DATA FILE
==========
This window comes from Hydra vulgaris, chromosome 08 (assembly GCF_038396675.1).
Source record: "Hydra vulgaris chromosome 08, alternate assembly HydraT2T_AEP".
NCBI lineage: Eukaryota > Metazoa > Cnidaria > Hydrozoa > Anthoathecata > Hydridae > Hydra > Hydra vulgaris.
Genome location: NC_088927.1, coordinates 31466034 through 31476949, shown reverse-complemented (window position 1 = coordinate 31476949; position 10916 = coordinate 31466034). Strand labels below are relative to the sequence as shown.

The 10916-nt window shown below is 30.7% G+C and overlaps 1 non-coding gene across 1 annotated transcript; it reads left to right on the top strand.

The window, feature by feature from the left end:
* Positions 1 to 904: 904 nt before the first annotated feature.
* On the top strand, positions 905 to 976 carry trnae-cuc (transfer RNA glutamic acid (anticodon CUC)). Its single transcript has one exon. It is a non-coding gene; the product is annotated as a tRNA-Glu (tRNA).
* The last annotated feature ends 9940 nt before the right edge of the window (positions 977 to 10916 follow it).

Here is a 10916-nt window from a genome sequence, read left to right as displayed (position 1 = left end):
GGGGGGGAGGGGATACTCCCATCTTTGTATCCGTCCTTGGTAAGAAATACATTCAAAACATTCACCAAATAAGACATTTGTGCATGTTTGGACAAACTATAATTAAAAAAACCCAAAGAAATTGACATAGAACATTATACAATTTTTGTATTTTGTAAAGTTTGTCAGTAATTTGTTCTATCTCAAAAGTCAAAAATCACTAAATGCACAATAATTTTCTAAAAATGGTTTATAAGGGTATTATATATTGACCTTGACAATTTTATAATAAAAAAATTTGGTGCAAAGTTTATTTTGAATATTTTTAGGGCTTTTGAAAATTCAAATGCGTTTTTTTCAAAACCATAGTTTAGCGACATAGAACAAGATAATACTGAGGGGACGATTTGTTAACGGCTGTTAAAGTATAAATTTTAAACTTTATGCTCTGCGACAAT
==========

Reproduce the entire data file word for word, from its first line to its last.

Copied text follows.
This window comes from Hydra vulgaris, chromosome 08 (assembly GCF_038396675.1).
Source record: "Hydra vulgaris chromosome 08, alternate assembly HydraT2T_AEP".
NCBI lineage: Eukaryota > Metazoa > Cnidaria > Hydrozoa > Anthoathecata > Hydridae > Hydra > Hydra vulgaris.
Genome location: NC_088927.1, coordinates 31466034 through 31476949, shown reverse-complemented (window position 1 = coordinate 31476949; position 10916 = coordinate 31466034). Strand labels below are relative to the sequence as shown.

The 10916-nt window shown below is 30.7% G+C and overlaps 1 non-coding gene across 1 annotated transcript; it reads left to right on the top strand.

The window, feature by feature from the left end:
* Positions 1 to 904: 904 nt before the first annotated feature.
* On the top strand, positions 905 to 976 carry trnae-cuc (transfer RNA glutamic acid (anticodon CUC)). Its single transcript has one exon. It is a non-coding gene; the product is annotated as a tRNA-Glu (tRNA).
* The last annotated feature ends 9940 nt before the right edge of the window (positions 977 to 10916 follow it).

Here is a 10916-nt window from a genome sequence, read left to right as displayed (position 1 = left end):
GGGGGGGAGGGGATACTCCCATCTTTGTATCCGTCCTTGGTAAGAAATACATTCAAAACATTCACCAAATAAGACATTTGTGCATGTTTGGACAAACTATAATTAAAAAAACCCAAAGAAATTGACATAGAACATTATACAATTTTTGTATTTTGTAAAGTTTGTCAGTAATTTGTTCTATCTCAAAAGTCAAAAATCACTAAATGCACAATAATTTTCTAAAAATGGTTTATAAGGGTATTATATATTGACCTTGACAATTTTATAATAAAAAAATTTGGTGCAAAGTTTATTTTGAATATTTTTAGGGCTTTTGAAAATTCAAATGCGTTTTTTTCAAAACCATAGTTTAGCGACATAGAACAAGATAATACTGAGGGGACGATTTGTTAACGGCTGTTAAAGTATAAATTTTAAACTTTATGCTCTGCGACAAT